Congratulations to Steve Greenberg, who has served with distinction as the president of Community School Board 27 for many years and as the chairman of the board of directors of the Breezy Point Cooperative, on being named to the Board of Directors of the Peninsula Hospital Center. Now that the mayor is phasing out the school boards, we guess that Steve, who is a vice president at Salomon Smith Barney, is looking for s omething to do in his spare time.
We found out the hard way that the Mobil Station on Beach 111 Street and Beach Channel Drive is no longer an AAA station when we found our car with three flat tires lately. The new, and probably temporary, AAA station for Rockaway is Five Towns Service in Inwood, and we have to say that they did a good job for us in our time of emergency.
A Rockaway school was taken off the state’s Schools Under Register Review (SURR) list this week. After three years on the list, PS 43 in Edgemere was removed by state education officials for making adequate progress towards raising its scores. Congratulations to the staff and administration at the school for a job well done. There are still 49 schools on the list, including a couple in Rockaway.
Now that the AirTrain is open and running, Governor Pataki has dropped the other, much-needed shoe and announced that there will soon be plans to extend the service from Jamaica (its present terminus) to Manhattan. We have been saying all along that the service would fail unless it provides a one-seat service from the airport to Manhattan, and that may now one day be a reality. The final choice for a plan to move the service to Manhattan will be unveiled in April.
Each month, The Wave gets a press release from the MTA detailing the stops for its MetroCard vans that month. While there are 30 or more stops scheduled in Queens each month, none of them ever seem to be in Rockaway. We called the MTA to find out why, but we still have not received a satisfactory answer.
Alan Camhi, owner of Condor Pest Control in Rockaway Beach and a long-time activist in the business community was honored this week by Newsday by being named the "Everyday Hero" in Sunday’s paper. Congratulations to Alan.
The New York State Association of Independent Schools is looking for a few good educators. According to its ad in the New York Times this weekend, however, those good educators need not be White. "Are you an educator of color interested in teaching in an independent school," the ad asks. It then announced a "Job Fair To Promote Diversity," and says that certification is not necessary. Suppose an ad said that the organization was seeking White teachers only. It would then have been considered racist. Why is it not then racist to advertise for "teachers of color" only?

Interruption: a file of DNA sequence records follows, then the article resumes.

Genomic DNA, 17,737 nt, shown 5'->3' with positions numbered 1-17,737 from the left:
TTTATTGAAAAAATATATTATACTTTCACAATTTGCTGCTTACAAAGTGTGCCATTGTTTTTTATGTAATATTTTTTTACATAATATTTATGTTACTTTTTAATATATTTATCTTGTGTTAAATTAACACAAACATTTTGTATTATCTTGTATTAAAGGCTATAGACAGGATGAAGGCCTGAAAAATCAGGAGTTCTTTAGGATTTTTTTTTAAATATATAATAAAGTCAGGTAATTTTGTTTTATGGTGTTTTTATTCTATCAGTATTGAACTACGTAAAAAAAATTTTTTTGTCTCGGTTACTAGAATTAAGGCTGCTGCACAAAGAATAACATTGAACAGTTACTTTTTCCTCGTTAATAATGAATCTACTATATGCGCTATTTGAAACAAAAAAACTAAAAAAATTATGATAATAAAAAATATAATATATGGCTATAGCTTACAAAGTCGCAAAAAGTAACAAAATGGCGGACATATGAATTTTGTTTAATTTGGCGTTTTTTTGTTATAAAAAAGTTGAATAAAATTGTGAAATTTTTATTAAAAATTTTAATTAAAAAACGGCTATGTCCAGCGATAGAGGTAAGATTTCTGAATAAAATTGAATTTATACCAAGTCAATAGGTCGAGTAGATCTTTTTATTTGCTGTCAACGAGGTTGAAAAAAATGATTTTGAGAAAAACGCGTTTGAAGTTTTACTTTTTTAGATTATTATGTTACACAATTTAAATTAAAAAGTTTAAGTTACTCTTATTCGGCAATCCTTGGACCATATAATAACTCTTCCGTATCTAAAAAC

Bill Mulcahy, who once lived in Rockaway and demanded that JFK Airport be closed down because it endangered the bird population on Jamaica Bay, is at it again. Mulcahy, a retired firefighter, maintains a website that often rails against government and aviation interests. He recently ran a cartoon that showed two rats, slugged as "Developers" and "Politicians" shoving the Arverne By The Sea project down the throat of "Rockaway" while Community Board 14 looked on. We understand that there are environmentalists and others who oppose the project, but the majority of Rockaway residents believe that the building of thousands of market-rate homes and businesses will ultimately be the saving grace for Rockaway and will spur a peninsula-wide revitalization.
Many of the Orthodox residents who live in the West Lawrence section of Far Rockaway have large families. They are often restricted from adding to their homes in the area by a strict zoning code that covers all of Rockaway. A number of residents are calling for the zoning regs to be changed so that they can add rooms where their backyards now stand. There will be a meeting on January 19 at 7:45 p.m. at the Torah School For Girls on Lanett Avenue to address the question and to decide whether or not to ask the community board to begin the rezoning process. We would urge all residents to attend the meeting, because a zoning change at one end of the peninsula might well have repercussions at the other end, in Belle Harbor and Neponsit. Those who oppose the rezoning should let their feelings be known at both the meeting and to the community board.
A reminder that the Rockaway Museum is closed for the months of January and February, but that memorabilia and books that are sold by the museum can still be purchased through the offices of The Wave at 88-08 Rockaway Beach Boulevard.
The NYPD is offering money for guns. Its "Cash For Guns" program was instituted recently at the two local precincts. A handgun or assault weapon earns $100. A shotgun gets you $50. Give information to Gunstopper’s that leads to an arrest for criminal possession of a weapon and earn $1,000. All information, by the way, will be kept confidential. Those who want to turn in a gun may do so at the 101 Precinct, the 100 Precinct or Transit District 23 (in the Waldbaum’s parking lot on Beach 112 Street). Gunstopper’s can be reached at 1-866-GUN-Stop.
Police from the 101 Precinct in Far Rockaway arrested five men on January 11 for a mele that nearly destroyed a store at 366 Beach 54 Street in Arverne. While police are not sure what started the fight, it is interesting that some of the combatants are not from Rockaway. In fact, one of them listed his address as Morrisville, Pennsylvania, while another was from Macon street in Brooklyn. The men were not teens, ranging in age from 24 to 33 years of age. It is bad when we start importing our problems.